Sweet-Potato Pie. Mince Pie.
Georgia Plum-Pudding. Hard Sauce.
Pecan Caramel Cake.
Fruit. Nuts. liaisins.
Below is given the menu of an
equally typical New England dinner:
Clam Bouillon. Graham Wafers.
Colonial Raised Biscuit.
Rye and Indian Bread,
Dill Pickles. Beet Salad.
Venison Pasty. Apple and Pork Roast.
Mashed Potatoes. Baked Squash.
Creamed Cabbage. Mashed Turnips.
Roast Turkey. Bread Dressing.
Cranberry Cups.
Browned Sweet Potatoes
New England Plum-Pudding.
Vanilla Sauce.
Mince Pie. Pumpkin Pie.
Strawberry Tart. Cream Cheese.
Black Fruit-Cake.
Cream Cake. Doughnuts.
Coffee. Punch. Lemonade.
Fruits and Nuts.
Woinan'3 Home Companion.
Exiles in Celebration.
In the Philippines, in Alaska, in Por
to Rico, Panama and elsewhere many
Americans will celebrate their
Thanksgiving in a manner that will
duplicate the old Thanksgiving days
of the early settlers In New England.
Like the old Puritans, who attended
divine service with guns in their
grasp, ready for Indian attacks, Amer
icans in the Philippines will celebrate
with rifles in their hands. But there
will be no snow In the air; no nipping
wind to give them a keen appetite for
roast turkey and strong ale; and, in
stead of a rc:k-bound coast with
frosty east wind, they will have soft,
sleepy shores, laved with blue seas of
everlasting summer.
A Song of Thanksgiving
Thanktglving! Thanksgiving! Thanksgiving!
In the youth of the nation
When the harvest hai yielded its store
There was feast and oblation.
Or when danger had lifted its hand,
From the lips of the living
There rang through the length of the land
Thanksgiving! Thanksgiving! Thanksgiving.'
Our home was a wilderness then
With the floods toenfold it;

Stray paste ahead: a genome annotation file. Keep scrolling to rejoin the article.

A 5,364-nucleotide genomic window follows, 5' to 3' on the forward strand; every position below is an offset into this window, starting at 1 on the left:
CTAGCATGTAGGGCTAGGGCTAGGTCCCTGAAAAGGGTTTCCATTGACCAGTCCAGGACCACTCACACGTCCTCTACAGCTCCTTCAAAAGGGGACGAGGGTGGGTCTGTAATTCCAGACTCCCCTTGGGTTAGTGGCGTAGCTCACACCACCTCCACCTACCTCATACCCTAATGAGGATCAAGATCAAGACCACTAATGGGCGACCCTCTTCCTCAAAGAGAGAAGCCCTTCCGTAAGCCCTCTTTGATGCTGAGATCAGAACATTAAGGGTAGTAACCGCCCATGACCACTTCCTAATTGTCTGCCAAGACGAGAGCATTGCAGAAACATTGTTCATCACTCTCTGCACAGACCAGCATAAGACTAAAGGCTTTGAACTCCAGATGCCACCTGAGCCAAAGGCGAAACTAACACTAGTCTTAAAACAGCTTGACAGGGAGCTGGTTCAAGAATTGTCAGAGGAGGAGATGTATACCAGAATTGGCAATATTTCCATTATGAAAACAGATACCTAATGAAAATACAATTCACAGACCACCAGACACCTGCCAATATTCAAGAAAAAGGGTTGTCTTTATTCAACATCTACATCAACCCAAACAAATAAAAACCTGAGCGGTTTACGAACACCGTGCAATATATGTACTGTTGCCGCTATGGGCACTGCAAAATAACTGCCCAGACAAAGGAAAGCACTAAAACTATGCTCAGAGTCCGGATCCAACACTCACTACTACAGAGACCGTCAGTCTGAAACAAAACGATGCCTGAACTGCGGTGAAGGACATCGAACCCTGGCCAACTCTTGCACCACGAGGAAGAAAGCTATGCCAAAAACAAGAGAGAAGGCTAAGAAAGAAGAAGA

To-day, with its millions of men,
We rejoice to behold it.
From the sea to the surge of the sea
We have all for a treasure;
We are blest in the promised To-be
In a manifold measure.
For the fruit of the time of our toil;
For whate'er we have fought for;
Whether born of the brain or the sail
Be the need we have sought for;
For the gifts we have had from His hand
Who is Lord of all living,
Let there ring through the length of the land
Thanksgiving! Thanksgiving! Thanksgiving!
Clinton Scollard.
Patronizing Home Industries
rsuy Lineomiviaae uooas
T'f.s rttfAck jC Cichck1 On Gives all preference to the home manufacturer
R IIC MXUU& Gt UUKSiltSl KU. prices and quality of course being equal
Expert advice for Butch
ers on the cooler proposi
tion. We make coolers
from $5.00 to $1,000. If
you live out- of the city,
write or 'phone and we
will send the Cooler Man
to see vou.
Ever realize what a large share of goods are purchased by this firm at home ever stop to think
what a large factory we have in Lincoln making the finest Upholstered Furniture and that the
Rudge & Guenzel company control the entire distribution for this city? Then there's the Mat
tress and Pillow factory, the Triumph Bed Spring Works the mills turning out Tables, etc.,
all these use this firm as Lincoln distributors. We only wish there were more factories here
making the lines of goods we carry.
W e have a Drapery ex
pert who will gladly give
you ideas in the planning
of your new Draperies
Just 'phone (.'? and we'll
send the irian. Estimates
Used to be that we purchased the thousands of Window Shades we sell every month from eastern markets. Now we have our own factory employing
many Lincoln men. Our Rug Factory employs more beads of families while the Tin and Furnace shop is a busy hum of workers all the time. Almost
200 people are employed by these stores, busily filling the wants of our many patrons. Quite an army for a town the size of Lincoln, and hundreds
of Lincoln people are unaware of these facts.
Make it a point to purchase your needs in all lines from merchants who offer Lincoln products, and the 100,000 club
iq assured in a few years' time.
Some of the Lincoln Factory Products Handled by Us at aii Times Follow
Bed Couches
Leather Couches
Plush and Velour Couches
Box Springs
Upholstered Chairs .
Parlor Chairs